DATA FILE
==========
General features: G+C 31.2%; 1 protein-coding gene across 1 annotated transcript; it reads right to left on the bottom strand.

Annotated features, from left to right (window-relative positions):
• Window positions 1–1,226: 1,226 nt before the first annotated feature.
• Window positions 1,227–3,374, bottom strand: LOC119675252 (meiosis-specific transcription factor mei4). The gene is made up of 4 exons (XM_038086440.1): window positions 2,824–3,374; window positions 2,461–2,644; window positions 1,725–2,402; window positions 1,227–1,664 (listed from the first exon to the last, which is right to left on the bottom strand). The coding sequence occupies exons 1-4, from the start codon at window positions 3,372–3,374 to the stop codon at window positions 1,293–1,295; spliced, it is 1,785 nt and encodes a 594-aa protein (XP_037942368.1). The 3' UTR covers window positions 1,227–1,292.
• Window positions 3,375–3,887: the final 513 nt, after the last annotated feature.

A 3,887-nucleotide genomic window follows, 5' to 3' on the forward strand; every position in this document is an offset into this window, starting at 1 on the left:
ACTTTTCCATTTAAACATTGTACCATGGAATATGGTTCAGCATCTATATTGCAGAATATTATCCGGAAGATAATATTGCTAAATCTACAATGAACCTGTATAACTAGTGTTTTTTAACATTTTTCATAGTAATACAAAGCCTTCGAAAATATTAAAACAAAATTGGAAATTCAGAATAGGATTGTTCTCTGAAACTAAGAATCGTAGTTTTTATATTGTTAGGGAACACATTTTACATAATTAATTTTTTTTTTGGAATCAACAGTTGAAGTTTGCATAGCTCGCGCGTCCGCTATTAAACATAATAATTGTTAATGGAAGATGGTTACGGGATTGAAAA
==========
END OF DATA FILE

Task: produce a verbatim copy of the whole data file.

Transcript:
General features: G+C 31.2%; 1 protein-coding gene across 1 annotated transcript; it reads right to left on the bottom strand.

Annotated features, from left to right (window-relative positions):
• Window positions 1–1,226: 1,226 nt before the first annotated feature.
• Window positions 1,227–3,374, bottom strand: LOC119675252 (meiosis-specific transcription factor mei4). The gene is made up of 4 exons (XM_038086440.1): window positions 2,824–3,374; window positions 2,461–2,644; window positions 1,725–2,402; window positions 1,227–1,664 (listed from the first exon to the last, which is right to left on the bottom strand). The coding sequence occupies exons 1-4, from the start codon at window positions 3,372–3,374 to the stop codon at window positions 1,293–1,295; spliced, it is 1,785 nt and encodes a 594-aa protein (XP_037942368.1). The 3' UTR covers window positions 1,227–1,292.
• Window positions 3,375–3,887: the final 513 nt, after the last annotated feature.

A 3,887-nucleotide genomic window follows, 5' to 3' on the forward strand; every position in this document is an offset into this window, starting at 1 on the left:
ACTTTTCCATTTAAACATTGTACCATGGAATATGGTTCAGCATCTATATTGCAGAATATTATCCGGAAGATAATATTGCTAAATCTACAATGAACCTGTATAACTAGTGTTTTTTAACATTTTTCATAGTAATACAAAGCCTTCGAAAATATTAAAACAAAATTGGAAATTCAGAATAGGATTGTTCTCTGAAACTAAGAATCGTAGTTTTTATATTGTTAGGGAACACATTTTACATAATTAATTTTTTTTTTGGAATCAACAGTTGAAGTTTGCATAGCTCGCGCGTCCGCTATTAAACATAATAATTGTTAATGGAAGATGGTTACGGGATTGAAAA